At just 21 years of age, former NCAA champion at the University of Texas Jordan Spieth added to his career achievement list a green jacket from Augusta National Golf Club.

The first number you notice from Spieth after the tournament is obviously his ridiculous score of 270, 18 under par. This score has only been matched once for 72 holes in the history of The Masters: Tiger Woods in 1997, his first ever Masters and major championship victory.

However, one number you may not know is that Spieth actually made it all the way to 19 under, a score that no golfer has ever reached at Augusta National, although a bogey on the 18th Sunday prevented him from finishing at 269.

I don't think Spieth was too worried about his score. He was probably a little preoccupied with winning the season's first major.

While playing solid golf on the weekend, shooting four under on his last 36 holes, Spieth got out to the best start in Masters history, carding a 14 under 230 after the first 36 holes. After the cut was made, he possessed a comfortable lead over Charley Hoffman, who was able to shoot nine under before Saturday.

With such a low score, one could assume that there had to be a lot of birdies throughout the tournament: and that assumption would be correct. Spieth struck the ball well and putted lights out, allowing him to score 28 birdies over the four days, the most birdies carded since Phil Mickelson's 25 in 2001, and also the most birdies ever made during the tournament.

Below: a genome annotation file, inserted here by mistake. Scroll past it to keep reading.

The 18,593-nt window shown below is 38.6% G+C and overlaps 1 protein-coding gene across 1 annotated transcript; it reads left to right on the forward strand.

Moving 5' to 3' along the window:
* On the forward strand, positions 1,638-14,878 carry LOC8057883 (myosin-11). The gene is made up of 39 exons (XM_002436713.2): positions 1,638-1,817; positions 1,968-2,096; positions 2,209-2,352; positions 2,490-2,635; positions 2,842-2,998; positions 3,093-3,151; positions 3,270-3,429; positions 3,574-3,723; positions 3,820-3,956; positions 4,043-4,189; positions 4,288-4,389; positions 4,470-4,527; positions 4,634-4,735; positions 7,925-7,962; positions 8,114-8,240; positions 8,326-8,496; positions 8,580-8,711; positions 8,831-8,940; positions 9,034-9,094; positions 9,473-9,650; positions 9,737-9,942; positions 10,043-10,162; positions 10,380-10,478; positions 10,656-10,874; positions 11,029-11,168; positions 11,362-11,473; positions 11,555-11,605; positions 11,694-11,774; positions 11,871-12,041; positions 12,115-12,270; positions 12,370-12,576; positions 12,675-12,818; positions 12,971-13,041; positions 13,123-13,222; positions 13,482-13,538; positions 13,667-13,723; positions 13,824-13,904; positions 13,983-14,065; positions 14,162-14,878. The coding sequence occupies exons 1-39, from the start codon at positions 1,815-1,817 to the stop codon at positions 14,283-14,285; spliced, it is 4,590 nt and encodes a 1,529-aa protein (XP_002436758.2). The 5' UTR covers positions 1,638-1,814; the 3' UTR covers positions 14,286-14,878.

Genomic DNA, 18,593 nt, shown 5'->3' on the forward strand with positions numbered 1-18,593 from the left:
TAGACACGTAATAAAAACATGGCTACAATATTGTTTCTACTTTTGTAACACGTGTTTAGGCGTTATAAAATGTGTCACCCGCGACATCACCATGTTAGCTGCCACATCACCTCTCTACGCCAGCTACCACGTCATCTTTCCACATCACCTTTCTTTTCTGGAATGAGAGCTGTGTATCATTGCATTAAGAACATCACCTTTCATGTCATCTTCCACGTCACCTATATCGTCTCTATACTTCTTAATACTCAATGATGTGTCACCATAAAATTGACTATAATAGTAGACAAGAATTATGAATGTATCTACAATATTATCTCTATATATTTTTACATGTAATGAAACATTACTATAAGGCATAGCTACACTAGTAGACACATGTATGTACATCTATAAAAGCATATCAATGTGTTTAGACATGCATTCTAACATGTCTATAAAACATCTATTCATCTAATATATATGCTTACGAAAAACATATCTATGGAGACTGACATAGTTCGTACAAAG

At Augusta, if you can't hit greens in regulation, you can't score low, and Spieth was spot on with his approach shots. He managed to hit 54 greens in regulation, good enough for second in the field.

However, when you get on the green, you have to be able to finish the deal, and Spieth did just that. Yes, he hit 54 greens in regulation, but he averaged 1.5 putts/hole, finishing tied for third out of the field. A combination of great approach shots and his ability to sink big birdie putts tells the story of how he won his first ever Masters.

We all know of his age, because he is just a few months older than when Tiger Woods won his first Masters. Are we witnessing the start of the next dominant golfer? It's hard to say since there are so many good golfers on tour now, but if his last four tournament results tell us anything (two wins and two second place finishes), we may be in for another Tiger-esque run.

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